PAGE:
For more, see our methodology. Note that because on this page only legislative activity in 2013 is considered, the leadership score here may differ from Schumer’s score elsewhere on GovTrack.

Compare to all Senate Cmte. Chairs/RkMembs (80th percentile); Senate Democrats (74th percentile); Serving 10+ Years (77th percentile); All Senators (86th percentile).


 

Got influential cosponsors the 11th least often compared to Senate Cmte. Chairs/RkMembs (tied with 8 others)

2 of Schumer’s bills and resolutions in 2013 had a cosponsor who was a chair or ranking member of a committee that the bill was referred to. Getting support from committee leaders on relevant committees is a crucial step in moving legislation forward.

Those bills were: S. 921: Raechel and Jacqueline Houck Safe ...; S. 987: Free Flow of Information Act ...

Compare to all Senate Cmte. Chairs/RkMembs (24th percentile); Senate Democrats (32nd percentile); Serving 10+ Years (27th percentile); All Senators (39th percentile).


 

Got bicameral support on the 15th most bills compared to All Senators (tied with 2 others)

The House and Senate often work on the same issue simultaneously by introducing companion bills in each chamber. 10 of Schumer’s bills and resolutions had a companion bill in the House. Working with a sponsor in the other chamber makes a bill more likely to be passed by both the House and Senate.

Those bills were: S. 324: Puerto Rico Medicare Part B ...; S. 501: Volunteer Responder Incentive Protection Reauthorization ...; S. 728: Tax Parity for Health Plan ...; S. 842: Rural Hospital Access Act of ...; S. 1115: Fallen Firefighters Assistance Tax Clarification ...; S. 1318: HELLPP Act; S. 1480: A bill to amend the ...; S. 1535: Justice Against Sponsors of Terrorism ...; S. 1689: Fallen Firefighters Assistance Tax Clarification ...; S. 1882: A bill to amend the ...

Compare to all Senate Cmte. Chairs/RkMembs (78th percentile); Senate Democrats (77th percentile); Serving 10+ Years (79th percentile); All Senators (83rd percentile).

Companion bills are those that are identified as “identical” by Congress’s Congressional Research Service.


 

Got the 18th most cosponsors on their bills compared to All Senators (tied with 1 other)

Schumer’s bills and resolutions had 216 cosponsors in 2013. Securing cosponsors is an important part of getting support for a bill, although having more cosponsors does not always mean a bill will get a vote. View Bills »

Compare to all Senate Cmte. Chairs/RkMembs (78th percentile); Senate Democrats (66th percentile); Serving 10+ Years (73rd percentile); All Senators (81st percentile).


 

Laws Enacted

Schumer introduced 0 bills that became law in 2013. Keep in mind that it takes a law to repeal a law. Very few bills ever become law.

Compare to all Senate Cmte. Chairs/RkMembs (0th percentile); Senate Democrats (0th percentile); Serving 10+ Years (0th percentile); All Senators (0th percentile).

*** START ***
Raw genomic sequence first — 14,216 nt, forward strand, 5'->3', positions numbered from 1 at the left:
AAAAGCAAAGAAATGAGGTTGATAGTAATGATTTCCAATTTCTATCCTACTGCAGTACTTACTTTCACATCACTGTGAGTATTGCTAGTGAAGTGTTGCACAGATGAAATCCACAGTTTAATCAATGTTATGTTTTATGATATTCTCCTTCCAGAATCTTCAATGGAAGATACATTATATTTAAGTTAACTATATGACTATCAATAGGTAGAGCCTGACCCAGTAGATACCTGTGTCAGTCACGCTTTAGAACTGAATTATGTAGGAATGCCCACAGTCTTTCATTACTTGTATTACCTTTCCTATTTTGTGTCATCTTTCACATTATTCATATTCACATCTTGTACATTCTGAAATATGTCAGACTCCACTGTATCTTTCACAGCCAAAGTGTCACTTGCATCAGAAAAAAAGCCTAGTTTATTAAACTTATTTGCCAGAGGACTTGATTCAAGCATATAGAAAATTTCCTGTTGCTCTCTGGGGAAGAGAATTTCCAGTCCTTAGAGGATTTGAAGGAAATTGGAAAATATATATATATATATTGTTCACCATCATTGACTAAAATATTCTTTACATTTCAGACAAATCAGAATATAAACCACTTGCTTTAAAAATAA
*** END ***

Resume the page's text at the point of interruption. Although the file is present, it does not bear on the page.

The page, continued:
We only count enacted bills (and joint resolutions) that the legislator was the primary sponsor of. While a legislator may lay claim to authoring other bills that became law, such as through companion bills or incorporation into larger bills, these cases are difficult for us to track quantitatively.


 

Missed Votes

Schumer missed 0.0% of votes (0 of 291 votes) in 2013. View Schumer’s Profile »

Compare to all Senate Cmte. Chairs/RkMembs (0th percentile); Serving 10+ Years (0th percentile); All Senators (0th percentile).


 

Writing Bipartisan Bills

Schumer tends to gather cosponsors only on one side of the aisle. 37% of Schumer’s 46 bills and resolutions had both a Democratic cosponsor and a Republican cosponsor in 2013.

Compare to all Senate Cmte. Chairs/RkMembs (55th percentile); Senate Democrats (59th percentile); Serving 10+ Years (57th percentile); All Senators (63rd percentile).

Only Members of Congress who sponsored more than 10 bills and resolutions are included in this statistic.


Additional Notes

The Speaker’s Votes: Missed votes are not computed for the Speaker of the House. According to current House rules, the Speaker of the House is not required to vote in “ordinary legislative proceedings.” In practice this means the Speaker of the House rarely votes but is not considered absent.

Leadership/Ideology: The leadership and ideology scores are not displayed for Members of Congress who introduced fewer than 10 bills, or, for ideology, for Members of Congress that have a low leadership score, as there is usually not enough data in these cases to compute reliable leadership and ideology statistics.

Missing Bills: We exclude bills from some statistics where the sponsor’s original intent is not in the final bill because the bill’s text was replaced in whole with unrelated provisions (i.e. it became a vehicle for passage of unrelated provisions).

Ranking Members (RkMembs): The chair of a committee is always selected from the political party that holds the most seats in the chamber, called the “majority party”. The “ranking member” (sometimes “RkMembs”) is the title given to the senior-most member of the committee not in the majority party.

Freshmen/Sophomores: Freshmen and sophomores are Members of Congress whose first term (in the same chamber at the end of 2013) was the 113th Congress (freshmen) or 112th (sophomores). Members of Congress who took office within the last few months of a Congress are considered freshmen in the next Congress as well.